BertieBotts Fri 13-Apr-18 09:48:44

At 3 I would not go for an impact shield seat. She'll have outgrown it in height soon making it dangerous, as the child is only pinned by their pelvis basically - yet there are no actual height restrictions unlike with a harness - they are only tested with standard sized dummies so you don't get this effect. I do think they have a place but it's not this one.

I would not use a houdini strap or similar, because this interferes with how the harness works and could potentially be lethal in an accident. Soft items which exert no force on the straps, like the belt collector or the 5 point plus are safer.

Personally I think if you have an escape artist then RF to 25kg becomes a lesser concern, because visibility is important - I know tea and I disagree on this smile

Do you know how your DD is escaping? 5pp have a video on their site showing how they do it, by sucking in their stomach and getting arms through! I do think the 5pp is probably the best product for this. If it's more that she's undoing the harness, you can try sticking the hard part of velcro to the seat button. That makes it painful for small children to press the button but an adult can still do it.

I don't think buying a new seat is likely to help, for this reason. The Cosatto ones only harness to 18kg which will be the same as your current seat, so there's no benefit in getting that, you'd be better off with the 5pp as an aftermarket accessory. The impact shield I've already explained my issues with. You could look at a seat which harnesses to 25kg if she's getting close to outgrowing her current harness and you don't yet trust her with a booster seat, particularly if you find a harness-based solution that works, but there's nothing to gain from this yet if you try the 5pp on her current seat first.

Otherwise - you can look at it behaviourally. Distraction can help if she is bored, especially combined with something which makes it just slightly more difficult to escape. Some people have luck with bringing out the big guns and really scaring the child so that they don't want to do it again. When DS1 did it he was old enough to reason with so we explained about the safety aspect and told him if he waited until we said so, he'd be allowed to undo the belt by himself, but if he didn't wait he wouldn't be allowed any more. That worked for us (and might be useful if you do decide to move to a booster seat soon.)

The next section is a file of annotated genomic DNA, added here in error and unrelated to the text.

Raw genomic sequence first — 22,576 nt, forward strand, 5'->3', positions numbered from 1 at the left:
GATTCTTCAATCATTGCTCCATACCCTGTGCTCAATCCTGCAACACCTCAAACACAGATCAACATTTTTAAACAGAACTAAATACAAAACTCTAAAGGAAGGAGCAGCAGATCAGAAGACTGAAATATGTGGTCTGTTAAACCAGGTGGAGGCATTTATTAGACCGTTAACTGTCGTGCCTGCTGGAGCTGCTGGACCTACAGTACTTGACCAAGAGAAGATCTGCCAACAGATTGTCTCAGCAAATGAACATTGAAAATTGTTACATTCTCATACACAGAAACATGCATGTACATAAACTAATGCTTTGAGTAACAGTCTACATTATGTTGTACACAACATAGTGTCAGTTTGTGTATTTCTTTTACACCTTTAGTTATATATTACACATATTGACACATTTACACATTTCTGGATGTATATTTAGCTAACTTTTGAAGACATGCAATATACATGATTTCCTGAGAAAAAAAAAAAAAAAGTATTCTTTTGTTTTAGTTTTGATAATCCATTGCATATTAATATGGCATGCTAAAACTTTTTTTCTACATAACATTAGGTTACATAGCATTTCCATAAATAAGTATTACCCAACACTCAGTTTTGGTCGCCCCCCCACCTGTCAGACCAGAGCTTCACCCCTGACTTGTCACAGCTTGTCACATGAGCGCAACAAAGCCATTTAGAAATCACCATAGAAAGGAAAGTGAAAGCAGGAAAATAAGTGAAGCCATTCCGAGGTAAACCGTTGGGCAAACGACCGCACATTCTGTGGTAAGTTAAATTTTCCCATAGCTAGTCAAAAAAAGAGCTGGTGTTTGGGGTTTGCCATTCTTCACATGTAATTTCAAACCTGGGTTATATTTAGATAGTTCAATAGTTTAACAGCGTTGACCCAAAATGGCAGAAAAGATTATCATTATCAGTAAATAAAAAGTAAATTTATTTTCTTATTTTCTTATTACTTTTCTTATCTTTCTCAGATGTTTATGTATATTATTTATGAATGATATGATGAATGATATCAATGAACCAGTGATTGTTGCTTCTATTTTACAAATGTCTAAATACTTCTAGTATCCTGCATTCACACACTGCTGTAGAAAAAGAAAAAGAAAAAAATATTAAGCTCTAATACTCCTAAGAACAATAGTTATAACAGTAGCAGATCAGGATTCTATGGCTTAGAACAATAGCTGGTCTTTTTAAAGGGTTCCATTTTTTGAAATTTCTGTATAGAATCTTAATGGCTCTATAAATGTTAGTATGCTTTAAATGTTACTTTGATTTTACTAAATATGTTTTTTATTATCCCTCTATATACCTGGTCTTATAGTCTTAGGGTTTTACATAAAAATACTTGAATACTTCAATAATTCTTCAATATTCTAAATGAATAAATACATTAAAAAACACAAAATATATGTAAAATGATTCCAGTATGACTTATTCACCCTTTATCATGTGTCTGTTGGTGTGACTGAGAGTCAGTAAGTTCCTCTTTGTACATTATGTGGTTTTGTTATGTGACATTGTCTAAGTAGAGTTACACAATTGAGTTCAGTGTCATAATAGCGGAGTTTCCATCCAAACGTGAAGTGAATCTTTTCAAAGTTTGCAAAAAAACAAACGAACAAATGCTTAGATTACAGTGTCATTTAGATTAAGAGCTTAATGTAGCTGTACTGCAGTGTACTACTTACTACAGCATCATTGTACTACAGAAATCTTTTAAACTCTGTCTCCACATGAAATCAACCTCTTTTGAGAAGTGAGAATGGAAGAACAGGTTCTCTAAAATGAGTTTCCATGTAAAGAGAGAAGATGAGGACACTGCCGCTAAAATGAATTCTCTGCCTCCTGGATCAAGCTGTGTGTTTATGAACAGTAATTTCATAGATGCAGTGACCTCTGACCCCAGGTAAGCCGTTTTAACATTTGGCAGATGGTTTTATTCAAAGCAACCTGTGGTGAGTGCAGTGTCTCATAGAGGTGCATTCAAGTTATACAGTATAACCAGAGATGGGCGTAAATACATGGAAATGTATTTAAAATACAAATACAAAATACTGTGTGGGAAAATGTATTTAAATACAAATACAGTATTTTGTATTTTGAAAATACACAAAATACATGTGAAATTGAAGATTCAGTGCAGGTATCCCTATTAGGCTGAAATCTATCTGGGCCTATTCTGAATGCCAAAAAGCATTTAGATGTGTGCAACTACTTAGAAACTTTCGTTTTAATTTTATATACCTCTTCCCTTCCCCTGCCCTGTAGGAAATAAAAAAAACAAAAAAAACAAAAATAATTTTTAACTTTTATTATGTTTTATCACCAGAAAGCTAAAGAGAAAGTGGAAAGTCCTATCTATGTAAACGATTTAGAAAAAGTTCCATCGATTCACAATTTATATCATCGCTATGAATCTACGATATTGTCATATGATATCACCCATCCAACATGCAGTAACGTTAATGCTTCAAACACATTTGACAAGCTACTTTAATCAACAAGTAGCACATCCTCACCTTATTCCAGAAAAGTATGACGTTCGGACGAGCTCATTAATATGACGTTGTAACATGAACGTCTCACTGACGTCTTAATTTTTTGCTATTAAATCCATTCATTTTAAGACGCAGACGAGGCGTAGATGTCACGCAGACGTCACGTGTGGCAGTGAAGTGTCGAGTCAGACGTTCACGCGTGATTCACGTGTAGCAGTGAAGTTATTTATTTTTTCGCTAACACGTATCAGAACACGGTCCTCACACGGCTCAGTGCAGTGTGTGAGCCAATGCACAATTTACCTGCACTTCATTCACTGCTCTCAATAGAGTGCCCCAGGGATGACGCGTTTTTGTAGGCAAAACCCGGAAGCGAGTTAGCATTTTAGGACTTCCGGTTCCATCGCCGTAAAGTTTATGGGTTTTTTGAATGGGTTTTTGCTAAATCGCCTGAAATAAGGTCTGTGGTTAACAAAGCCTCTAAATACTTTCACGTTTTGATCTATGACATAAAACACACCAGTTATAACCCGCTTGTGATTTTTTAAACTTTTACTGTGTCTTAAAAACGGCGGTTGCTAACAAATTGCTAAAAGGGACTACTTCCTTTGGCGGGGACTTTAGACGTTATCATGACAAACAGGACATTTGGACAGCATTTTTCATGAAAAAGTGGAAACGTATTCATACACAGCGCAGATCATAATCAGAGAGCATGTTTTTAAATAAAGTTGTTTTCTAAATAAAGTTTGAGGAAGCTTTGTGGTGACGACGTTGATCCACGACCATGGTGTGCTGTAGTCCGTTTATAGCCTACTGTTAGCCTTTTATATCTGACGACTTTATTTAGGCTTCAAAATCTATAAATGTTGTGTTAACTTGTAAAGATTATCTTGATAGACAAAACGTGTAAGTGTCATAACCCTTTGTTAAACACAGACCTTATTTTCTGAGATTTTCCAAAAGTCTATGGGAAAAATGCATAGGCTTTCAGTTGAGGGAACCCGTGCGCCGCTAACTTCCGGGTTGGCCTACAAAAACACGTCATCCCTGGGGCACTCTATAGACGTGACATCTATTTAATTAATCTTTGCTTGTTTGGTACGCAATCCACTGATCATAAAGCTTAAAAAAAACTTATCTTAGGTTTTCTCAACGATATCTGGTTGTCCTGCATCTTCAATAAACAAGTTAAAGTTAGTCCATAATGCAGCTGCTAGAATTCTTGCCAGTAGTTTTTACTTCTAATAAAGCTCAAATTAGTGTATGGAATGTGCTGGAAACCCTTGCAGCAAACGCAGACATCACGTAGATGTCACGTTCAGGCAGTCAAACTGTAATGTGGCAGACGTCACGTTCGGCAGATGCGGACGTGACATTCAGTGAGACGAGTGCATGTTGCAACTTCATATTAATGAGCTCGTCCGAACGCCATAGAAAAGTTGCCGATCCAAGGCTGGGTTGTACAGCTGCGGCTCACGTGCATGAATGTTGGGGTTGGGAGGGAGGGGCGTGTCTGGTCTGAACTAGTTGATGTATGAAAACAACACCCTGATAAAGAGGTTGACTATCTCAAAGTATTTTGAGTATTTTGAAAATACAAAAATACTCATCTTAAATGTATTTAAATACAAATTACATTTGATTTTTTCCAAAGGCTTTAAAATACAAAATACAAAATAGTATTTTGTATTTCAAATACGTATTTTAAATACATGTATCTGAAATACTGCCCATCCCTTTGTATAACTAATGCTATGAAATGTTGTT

SouthLondonDaddy Fri 13-Apr-18 10:39:18

@BertieBotts, I’m not sure there is a “behavioural” solution. She is usually reasonably well behaved in the car; she typically tries to escape when she throws up tantrums, e.g. when she’s mad we left a playground or a friend’s house, or we didn’t buy her something in a store, etc. Since I am not aware of any scientific method to make toddlers “tantrum-free” smile I’d rather have a “mechanical” solution.

But you raise good points, thanks. It’s possible she escapes by sucking in her stomach but to be honest we have never looked into it – we should.

At this point we might consider a new seat not to prevent her escapes, but because she’s near the limit anyway; one of those seats that can be fit both rear-facing and forward-facing and are up to 25 kg might be a good solution (but this was not my initial question).

I understand your point about the sternum straps interfering with the harness; I have just bought the 5-point plus thingy and we’ll install it on the current car seat.

OP’s posts: |
teaandbiscuitsforme Fri 13-Apr-18 10:41:43

Diono Radian 5 is the only seat that will rear and forward face to 25kg.

BertieBotts Fri 13-Apr-18 10:42:20

Ah yes that makes sense - you can't avoid all tantrums and they are totally unable to process any logic/consequences/anything at that point.

Good luck with the 5 point plus! Hopefully it solves the problem.

Ciderandskatesdontmix Fri 13-Apr-18 13:40:49

I would never recommend a Houdini strap, as potentially in a crash they could break a child's sternum. The 5 point plus physically stops them from being able to get their arms out of the straps, but without interfering with them, so it's a much safer option.